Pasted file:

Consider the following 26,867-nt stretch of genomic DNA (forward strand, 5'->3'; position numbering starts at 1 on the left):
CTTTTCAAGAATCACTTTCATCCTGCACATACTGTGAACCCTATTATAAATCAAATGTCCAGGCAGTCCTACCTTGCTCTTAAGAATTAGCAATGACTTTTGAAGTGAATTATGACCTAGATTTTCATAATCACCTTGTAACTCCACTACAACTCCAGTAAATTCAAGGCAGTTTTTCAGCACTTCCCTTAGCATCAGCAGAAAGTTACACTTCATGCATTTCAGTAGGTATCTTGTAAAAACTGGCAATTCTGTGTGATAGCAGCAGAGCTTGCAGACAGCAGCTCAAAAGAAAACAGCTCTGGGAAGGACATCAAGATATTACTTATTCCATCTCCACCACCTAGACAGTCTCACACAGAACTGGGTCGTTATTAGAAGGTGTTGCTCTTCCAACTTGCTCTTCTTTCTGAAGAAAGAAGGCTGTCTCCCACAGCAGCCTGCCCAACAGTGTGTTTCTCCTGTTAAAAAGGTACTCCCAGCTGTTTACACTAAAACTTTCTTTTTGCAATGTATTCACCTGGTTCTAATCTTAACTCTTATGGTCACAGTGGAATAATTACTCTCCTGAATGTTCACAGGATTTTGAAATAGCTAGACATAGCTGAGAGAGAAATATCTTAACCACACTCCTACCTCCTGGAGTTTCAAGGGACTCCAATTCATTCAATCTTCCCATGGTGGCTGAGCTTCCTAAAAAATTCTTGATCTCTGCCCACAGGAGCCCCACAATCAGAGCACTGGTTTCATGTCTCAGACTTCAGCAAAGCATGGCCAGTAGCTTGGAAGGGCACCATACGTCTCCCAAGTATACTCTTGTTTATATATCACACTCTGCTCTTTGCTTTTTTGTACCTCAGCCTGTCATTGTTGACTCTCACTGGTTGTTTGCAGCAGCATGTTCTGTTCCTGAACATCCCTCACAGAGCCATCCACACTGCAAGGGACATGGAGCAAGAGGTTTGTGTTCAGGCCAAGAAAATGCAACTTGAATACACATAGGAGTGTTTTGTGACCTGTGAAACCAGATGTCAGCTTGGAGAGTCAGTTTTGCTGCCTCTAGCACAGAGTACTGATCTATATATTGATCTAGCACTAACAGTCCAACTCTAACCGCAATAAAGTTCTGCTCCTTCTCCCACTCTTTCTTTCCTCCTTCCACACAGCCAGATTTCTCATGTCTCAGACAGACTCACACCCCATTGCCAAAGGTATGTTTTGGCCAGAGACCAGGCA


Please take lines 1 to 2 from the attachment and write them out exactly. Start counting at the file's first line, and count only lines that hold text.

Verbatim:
Consider the following 26,867-nt stretch of genomic DNA (forward strand, 5'->3'; position numbering starts at 1 on the left):
CTTTTCAAGAATCACTTTCATCCTGCACATACTGTGAACCCTATTATAAATCAAATGTCCAGGCAGTCCTACCTTGCTCTTAAGAATTAGCAATGACTTTTGAAGTGAATTATGACCTAGATTTTCATAATCACCTTGTAACTCCACTACAACTCCAGTAAATTCAAGGCAGTTTTTCAGCACTTCCCTTAGCATCAGCAGAAAGTTACACTTCATGCATTTCAGTAGGTATCTTGTAAAAACTGGCAATTCTGTGTGATAGCAGCAGAGCTTGCAGACAGCAGCTCAAAAGAAAACAGCTCTGGGAAGGACATCAAGATATTACTTATTCCATCTCCACCACCTAGACAGTCTCACACAGAACTGGGTCGTTATTAGAAGGTGTTGCTCTTCCAACTTGCTCTTCTTTCTGAAGAAAGAAGGCTGTCTCCCACAGCAGCCTGCCCAACAGTGTGTTTCTCCTGTTAAAAAGGTACTCCCAGCTGTTTACACTAAAACTTTCTTTTTGCAATGTATTCACCTGGTTCTAATCTTAACTCTTATGGTCACAGTGGAATAATTACTCTCCTGAATGTTCACAGGATTTTGAAATAGCTAGACATAGCTGAGAGAGAAATATCTTAACCACACTCCTACCTCCTGGAGTTTCAAGGGACTCCAATTCATTCAATCTTCCCATGGTGGCTGAGCTTCCTAAAAAATTCTTGATCTCTGCCCACAGGAGCCCCACAATCAGAGCACTGGTTTCATGTCTCAGACTTCAGCAAAGCATGGCCAGTAGCTTGGAAGGGCACCATACGTCTCCCAAGTATACTCTTGTTTATATATCACACTCTGCTCTTTGCTTTTTTGTACCTCAGCCTGTCATTGTTGACTCTCACTGGTTGTTTGCAGCAGCATGTTCTGTTCCTGAACATCCCTCACAGAGCCATCCACACTGCAAGGGACATGGAGCAAGAGGTTTGTGTTCAGGCCAAGAAAATGCAACTTGAATACACATAGGAGTGTTTTGTGACCTGTGAAACCAGATGTCAGCTTGGAGAGTCAGTTTTGCTGCCTCTAGCACAGAGTACTGATCTATATATTGATCTAGCACTAACAGTCCAACTCTAACCGCAATAAAGTTCTGCTCCTTCTCCCACTCTTTCTTTCCTCCTTCCACACAGCCAGATTTCTCATGTCTCAGACAGACTCACACCCCATTGCCAAAGGTATGTTTTGGCCAGAGACCAGGCA